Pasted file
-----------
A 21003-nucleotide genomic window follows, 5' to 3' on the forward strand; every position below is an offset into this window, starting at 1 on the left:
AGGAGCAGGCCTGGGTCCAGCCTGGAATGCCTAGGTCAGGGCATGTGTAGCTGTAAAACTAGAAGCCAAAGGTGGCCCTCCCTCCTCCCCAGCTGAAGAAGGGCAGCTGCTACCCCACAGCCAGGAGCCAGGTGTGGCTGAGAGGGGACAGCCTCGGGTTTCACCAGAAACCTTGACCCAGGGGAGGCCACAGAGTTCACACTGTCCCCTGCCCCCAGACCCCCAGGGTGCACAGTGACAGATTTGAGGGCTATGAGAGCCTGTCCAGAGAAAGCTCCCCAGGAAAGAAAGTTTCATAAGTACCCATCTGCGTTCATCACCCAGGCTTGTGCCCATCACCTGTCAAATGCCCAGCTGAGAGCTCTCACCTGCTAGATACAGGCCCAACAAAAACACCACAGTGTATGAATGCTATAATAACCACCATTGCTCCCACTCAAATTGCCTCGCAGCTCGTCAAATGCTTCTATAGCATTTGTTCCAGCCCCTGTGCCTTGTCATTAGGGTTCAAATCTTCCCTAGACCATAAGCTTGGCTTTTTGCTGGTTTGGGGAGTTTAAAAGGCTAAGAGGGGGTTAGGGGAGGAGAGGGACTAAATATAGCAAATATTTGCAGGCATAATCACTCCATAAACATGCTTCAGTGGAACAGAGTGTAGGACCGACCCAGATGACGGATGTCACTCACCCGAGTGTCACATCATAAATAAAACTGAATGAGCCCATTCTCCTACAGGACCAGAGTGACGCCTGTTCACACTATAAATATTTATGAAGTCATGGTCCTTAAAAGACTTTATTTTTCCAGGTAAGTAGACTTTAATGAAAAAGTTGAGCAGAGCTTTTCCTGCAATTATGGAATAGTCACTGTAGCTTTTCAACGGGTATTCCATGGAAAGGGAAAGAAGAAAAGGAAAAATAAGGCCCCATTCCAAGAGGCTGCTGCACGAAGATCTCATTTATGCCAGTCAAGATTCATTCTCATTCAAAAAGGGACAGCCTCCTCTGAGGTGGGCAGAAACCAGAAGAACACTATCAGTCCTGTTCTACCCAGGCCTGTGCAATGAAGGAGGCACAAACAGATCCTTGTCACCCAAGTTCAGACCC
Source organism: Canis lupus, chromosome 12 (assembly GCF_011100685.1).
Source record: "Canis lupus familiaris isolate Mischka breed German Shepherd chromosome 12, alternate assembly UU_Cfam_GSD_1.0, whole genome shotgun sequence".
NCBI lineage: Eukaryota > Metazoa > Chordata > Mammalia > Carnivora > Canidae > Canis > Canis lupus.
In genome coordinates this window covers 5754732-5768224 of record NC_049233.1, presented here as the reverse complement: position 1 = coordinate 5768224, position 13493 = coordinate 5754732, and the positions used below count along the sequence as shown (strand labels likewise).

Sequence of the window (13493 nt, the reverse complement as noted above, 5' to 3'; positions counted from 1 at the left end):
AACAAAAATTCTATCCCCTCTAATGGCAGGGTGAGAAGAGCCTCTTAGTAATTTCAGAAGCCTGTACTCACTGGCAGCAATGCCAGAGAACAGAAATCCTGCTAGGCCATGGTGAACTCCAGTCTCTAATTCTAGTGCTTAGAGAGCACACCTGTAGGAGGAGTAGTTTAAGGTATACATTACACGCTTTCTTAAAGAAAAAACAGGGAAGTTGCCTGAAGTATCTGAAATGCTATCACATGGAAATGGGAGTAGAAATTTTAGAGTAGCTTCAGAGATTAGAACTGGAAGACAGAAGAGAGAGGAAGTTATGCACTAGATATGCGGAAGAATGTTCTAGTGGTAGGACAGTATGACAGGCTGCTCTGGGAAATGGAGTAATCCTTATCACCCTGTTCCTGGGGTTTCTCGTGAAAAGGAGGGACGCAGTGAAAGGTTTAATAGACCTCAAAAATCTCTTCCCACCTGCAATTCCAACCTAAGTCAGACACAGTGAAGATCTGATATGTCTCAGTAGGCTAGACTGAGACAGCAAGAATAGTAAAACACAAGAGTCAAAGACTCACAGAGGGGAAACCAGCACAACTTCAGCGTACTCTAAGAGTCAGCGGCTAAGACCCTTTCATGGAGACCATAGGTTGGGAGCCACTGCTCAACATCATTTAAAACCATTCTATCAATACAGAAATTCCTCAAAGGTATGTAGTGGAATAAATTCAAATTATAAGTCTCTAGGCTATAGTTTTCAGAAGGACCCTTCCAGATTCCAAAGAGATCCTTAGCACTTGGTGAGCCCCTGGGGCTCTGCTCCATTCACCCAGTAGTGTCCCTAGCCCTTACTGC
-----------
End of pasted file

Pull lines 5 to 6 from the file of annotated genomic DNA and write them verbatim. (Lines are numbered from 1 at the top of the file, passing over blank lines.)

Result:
NCBI lineage: Eukaryota > Metazoa > Chordata > Mammalia > Carnivora > Canidae > Canis > Canis lupus.
In genome coordinates this window covers 5754732-5768224 of record NC_049233.1, presented here as the reverse complement: position 1 = coordinate 5768224, position 13493 = coordinate 5754732, and the positions used below count along the sequence as shown (strand labels likewise).